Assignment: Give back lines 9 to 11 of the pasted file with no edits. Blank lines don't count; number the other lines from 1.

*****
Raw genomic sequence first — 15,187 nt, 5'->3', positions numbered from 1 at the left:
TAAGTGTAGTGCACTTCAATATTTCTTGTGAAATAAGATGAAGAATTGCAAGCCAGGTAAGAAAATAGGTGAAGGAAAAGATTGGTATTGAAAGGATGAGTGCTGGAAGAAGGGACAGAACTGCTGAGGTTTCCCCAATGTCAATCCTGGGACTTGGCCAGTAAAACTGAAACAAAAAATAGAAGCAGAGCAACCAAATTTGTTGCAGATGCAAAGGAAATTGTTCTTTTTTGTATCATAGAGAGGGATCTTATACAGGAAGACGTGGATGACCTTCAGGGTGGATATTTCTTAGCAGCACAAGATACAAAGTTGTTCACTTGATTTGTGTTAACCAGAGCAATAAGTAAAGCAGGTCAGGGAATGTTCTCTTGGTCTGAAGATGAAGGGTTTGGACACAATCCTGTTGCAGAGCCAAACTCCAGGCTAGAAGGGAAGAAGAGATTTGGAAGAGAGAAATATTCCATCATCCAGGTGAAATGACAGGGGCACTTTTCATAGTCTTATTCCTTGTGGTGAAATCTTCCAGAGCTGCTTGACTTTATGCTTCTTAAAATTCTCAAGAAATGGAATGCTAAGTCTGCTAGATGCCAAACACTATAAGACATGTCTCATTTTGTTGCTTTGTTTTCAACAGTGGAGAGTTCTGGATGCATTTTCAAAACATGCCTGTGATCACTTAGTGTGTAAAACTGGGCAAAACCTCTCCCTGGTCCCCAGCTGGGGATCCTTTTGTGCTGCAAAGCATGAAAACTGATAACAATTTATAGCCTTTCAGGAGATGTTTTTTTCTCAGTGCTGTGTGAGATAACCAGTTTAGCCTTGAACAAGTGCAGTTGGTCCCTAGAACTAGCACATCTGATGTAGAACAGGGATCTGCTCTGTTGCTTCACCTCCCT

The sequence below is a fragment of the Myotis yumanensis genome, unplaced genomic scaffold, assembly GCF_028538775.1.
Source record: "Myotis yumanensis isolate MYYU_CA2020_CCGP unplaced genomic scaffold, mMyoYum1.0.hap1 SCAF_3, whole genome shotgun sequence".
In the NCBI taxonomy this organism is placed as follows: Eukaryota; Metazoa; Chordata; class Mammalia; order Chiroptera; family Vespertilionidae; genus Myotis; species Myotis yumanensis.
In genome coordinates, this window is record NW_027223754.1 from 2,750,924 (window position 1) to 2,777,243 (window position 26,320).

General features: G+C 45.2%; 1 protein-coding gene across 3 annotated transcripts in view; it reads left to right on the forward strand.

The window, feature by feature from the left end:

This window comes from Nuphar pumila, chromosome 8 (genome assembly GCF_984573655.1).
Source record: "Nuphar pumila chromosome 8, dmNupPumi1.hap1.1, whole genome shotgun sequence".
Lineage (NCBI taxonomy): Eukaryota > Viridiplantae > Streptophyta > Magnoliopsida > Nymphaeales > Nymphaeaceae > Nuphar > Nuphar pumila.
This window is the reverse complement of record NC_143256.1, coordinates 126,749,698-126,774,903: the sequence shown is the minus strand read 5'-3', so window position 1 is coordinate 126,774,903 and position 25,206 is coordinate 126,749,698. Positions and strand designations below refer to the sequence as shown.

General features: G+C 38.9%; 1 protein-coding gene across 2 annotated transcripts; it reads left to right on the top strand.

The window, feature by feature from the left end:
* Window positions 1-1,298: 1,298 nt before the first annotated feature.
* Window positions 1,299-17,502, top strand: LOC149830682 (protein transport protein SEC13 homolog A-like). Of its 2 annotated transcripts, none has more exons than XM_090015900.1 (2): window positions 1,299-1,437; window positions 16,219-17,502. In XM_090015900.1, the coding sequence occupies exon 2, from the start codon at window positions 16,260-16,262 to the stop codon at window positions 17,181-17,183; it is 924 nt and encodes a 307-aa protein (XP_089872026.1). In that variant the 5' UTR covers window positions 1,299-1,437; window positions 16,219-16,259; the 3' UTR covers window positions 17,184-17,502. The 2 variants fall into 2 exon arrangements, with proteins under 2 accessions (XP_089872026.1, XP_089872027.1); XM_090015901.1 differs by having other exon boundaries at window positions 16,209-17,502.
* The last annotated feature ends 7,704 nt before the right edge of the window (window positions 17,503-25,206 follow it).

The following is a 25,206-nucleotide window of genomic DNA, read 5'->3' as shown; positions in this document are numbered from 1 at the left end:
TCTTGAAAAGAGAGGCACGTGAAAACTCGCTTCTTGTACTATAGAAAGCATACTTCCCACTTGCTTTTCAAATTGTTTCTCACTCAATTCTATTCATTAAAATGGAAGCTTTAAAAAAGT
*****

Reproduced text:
This window comes from Nuphar pumila, chromosome 8 (genome assembly GCF_984573655.1).
Source record: "Nuphar pumila chromosome 8, dmNupPumi1.hap1.1, whole genome shotgun sequence".
Lineage (NCBI taxonomy): Eukaryota > Viridiplantae > Streptophyta > Magnoliopsida > Nymphaeales > Nymphaeaceae > Nuphar > Nuphar pumila.